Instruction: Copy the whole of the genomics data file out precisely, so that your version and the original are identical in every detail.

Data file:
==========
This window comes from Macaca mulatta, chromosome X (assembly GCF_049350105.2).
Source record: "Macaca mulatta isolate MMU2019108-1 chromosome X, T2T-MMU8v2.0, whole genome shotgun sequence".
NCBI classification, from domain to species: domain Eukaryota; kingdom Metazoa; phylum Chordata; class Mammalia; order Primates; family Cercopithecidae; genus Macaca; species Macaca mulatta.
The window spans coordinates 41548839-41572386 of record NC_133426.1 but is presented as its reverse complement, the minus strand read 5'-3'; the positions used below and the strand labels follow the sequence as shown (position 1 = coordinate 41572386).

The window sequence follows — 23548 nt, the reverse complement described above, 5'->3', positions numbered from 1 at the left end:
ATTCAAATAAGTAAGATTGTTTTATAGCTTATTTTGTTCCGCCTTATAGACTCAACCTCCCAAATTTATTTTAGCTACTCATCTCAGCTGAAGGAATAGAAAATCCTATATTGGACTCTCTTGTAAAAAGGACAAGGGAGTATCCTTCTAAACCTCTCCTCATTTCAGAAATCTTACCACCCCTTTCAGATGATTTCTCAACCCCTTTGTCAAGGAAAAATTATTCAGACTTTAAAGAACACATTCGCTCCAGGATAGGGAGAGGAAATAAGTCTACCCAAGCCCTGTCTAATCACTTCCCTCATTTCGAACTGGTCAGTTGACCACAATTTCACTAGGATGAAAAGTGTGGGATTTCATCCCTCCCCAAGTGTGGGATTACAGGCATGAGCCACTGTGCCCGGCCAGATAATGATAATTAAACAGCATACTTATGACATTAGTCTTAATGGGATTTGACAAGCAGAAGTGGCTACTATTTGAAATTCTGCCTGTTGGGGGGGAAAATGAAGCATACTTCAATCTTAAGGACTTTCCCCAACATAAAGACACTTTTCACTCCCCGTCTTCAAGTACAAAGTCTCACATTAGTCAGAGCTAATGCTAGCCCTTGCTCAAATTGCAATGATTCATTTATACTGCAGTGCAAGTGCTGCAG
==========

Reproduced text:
This window comes from Macaca mulatta, chromosome X (assembly GCF_049350105.2).
Source record: "Macaca mulatta isolate MMU2019108-1 chromosome X, T2T-MMU8v2.0, whole genome shotgun sequence".
NCBI classification, from domain to species: domain Eukaryota; kingdom Metazoa; phylum Chordata; class Mammalia; order Primates; family Cercopithecidae; genus Macaca; species Macaca mulatta.
The window spans coordinates 41548839-41572386 of record NC_133426.1 but is presented as its reverse complement, the minus strand read 5'-3'; the positions used below and the strand labels follow the sequence as shown (position 1 = coordinate 41572386).

The window sequence follows — 23548 nt, the reverse complement described above, 5'->3', positions numbered from 1 at the left end:
ATTCAAATAAGTAAGATTGTTTTATAGCTTATTTTGTTCCGCCTTATAGACTCAACCTCCCAAATTTATTTTAGCTACTCATCTCAGCTGAAGGAATAGAAAATCCTATATTGGACTCTCTTGTAAAAAGGACAAGGGAGTATCCTTCTAAACCTCTCCTCATTTCAGAAATCTTACCACCCCTTTCAGATGATTTCTCAACCCCTTTGTCAAGGAAAAATTATTCAGACTTTAAAGAACACATTCGCTCCAGGATAGGGAGAGGAAATAAGTCTACCCAAGCCCTGTCTAATCACTTCCCTCATTTCGAACTGGTCAGTTGACCACAATTTCACTAGGATGAAAAGTGTGGGATTTCATCCCTCCCCAAGTGTGGGATTACAGGCATGAGCCACTGTGCCCGGCCAGATAATGATAATTAAACAGCATACTTATGACATTAGTCTTAATGGGATTTGACAAGCAGAAGTGGCTACTATTTGAAATTCTGCCTGTTGGGGGGGAAAATGAAGCATACTTCAATCTTAAGGACTTTCCCCAACATAAAGACACTTTTCACTCCCCGTCTTCAAGTACAAAGTCTCACATTAGTCAGAGCTAATGCTAGCCCTTGCTCAAATTGCAATGATTCATTTATACTGCAGTGCAAGTGCTGCAG